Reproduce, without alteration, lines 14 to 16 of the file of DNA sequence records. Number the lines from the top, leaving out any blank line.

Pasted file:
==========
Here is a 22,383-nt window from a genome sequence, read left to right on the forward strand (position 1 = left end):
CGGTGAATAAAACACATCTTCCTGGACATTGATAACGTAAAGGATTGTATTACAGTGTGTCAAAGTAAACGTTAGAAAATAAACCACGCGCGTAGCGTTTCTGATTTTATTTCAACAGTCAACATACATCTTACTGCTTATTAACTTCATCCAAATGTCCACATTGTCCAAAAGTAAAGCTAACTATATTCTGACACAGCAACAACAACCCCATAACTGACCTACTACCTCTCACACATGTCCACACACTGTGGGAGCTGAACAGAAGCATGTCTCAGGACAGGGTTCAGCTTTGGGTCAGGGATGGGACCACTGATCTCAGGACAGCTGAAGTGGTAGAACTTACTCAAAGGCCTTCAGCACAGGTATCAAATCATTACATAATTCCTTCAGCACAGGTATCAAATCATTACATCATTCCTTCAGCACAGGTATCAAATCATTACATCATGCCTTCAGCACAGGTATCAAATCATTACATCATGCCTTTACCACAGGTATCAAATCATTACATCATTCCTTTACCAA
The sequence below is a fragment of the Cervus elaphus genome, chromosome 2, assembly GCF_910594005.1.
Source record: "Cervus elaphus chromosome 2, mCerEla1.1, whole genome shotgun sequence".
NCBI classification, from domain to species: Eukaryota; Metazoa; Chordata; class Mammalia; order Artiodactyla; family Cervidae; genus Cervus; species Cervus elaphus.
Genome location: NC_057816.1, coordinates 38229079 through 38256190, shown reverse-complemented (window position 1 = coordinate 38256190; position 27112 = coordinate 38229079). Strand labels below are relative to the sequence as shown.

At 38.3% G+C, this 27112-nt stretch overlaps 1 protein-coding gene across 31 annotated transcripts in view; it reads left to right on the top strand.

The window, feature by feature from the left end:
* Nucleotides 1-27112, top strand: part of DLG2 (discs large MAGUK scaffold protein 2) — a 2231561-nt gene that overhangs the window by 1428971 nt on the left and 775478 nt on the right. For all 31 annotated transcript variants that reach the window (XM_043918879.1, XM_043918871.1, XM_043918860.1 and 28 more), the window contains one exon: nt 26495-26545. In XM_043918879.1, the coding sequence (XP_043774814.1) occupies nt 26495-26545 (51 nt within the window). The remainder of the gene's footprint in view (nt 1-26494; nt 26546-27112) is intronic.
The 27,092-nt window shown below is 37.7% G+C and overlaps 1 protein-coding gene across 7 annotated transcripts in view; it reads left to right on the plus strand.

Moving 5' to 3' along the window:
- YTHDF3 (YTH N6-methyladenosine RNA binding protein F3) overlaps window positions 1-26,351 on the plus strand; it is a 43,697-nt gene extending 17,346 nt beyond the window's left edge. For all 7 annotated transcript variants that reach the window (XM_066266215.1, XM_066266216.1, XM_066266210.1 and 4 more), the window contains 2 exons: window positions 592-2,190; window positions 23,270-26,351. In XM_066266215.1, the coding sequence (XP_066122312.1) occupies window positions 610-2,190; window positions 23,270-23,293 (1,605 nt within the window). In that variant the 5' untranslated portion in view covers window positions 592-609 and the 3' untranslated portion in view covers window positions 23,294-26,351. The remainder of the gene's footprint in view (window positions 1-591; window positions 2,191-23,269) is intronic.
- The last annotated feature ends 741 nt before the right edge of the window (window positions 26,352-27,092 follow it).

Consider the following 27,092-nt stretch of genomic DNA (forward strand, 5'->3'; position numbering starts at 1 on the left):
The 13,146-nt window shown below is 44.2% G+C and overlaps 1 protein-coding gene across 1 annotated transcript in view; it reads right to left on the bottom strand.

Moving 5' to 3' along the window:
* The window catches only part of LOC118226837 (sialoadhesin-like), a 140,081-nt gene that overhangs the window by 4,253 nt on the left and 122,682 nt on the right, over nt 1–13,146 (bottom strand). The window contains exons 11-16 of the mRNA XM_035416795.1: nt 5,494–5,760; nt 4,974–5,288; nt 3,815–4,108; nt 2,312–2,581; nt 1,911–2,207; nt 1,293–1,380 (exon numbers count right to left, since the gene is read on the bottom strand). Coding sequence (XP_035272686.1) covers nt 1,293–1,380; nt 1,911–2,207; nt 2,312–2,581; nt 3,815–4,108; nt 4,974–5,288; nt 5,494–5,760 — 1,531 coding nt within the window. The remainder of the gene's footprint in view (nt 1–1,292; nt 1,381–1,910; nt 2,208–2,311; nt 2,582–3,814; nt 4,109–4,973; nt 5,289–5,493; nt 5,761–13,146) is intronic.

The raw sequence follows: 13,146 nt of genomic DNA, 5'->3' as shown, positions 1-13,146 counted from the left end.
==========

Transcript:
Consider the following 27,092-nt stretch of genomic DNA (forward strand, 5'->3'; position numbering starts at 1 on the left):
The 13,146-nt window shown below is 44.2% G+C and overlaps 1 protein-coding gene across 1 annotated transcript in view; it reads right to left on the bottom strand.

Moving 5' to 3' along the window: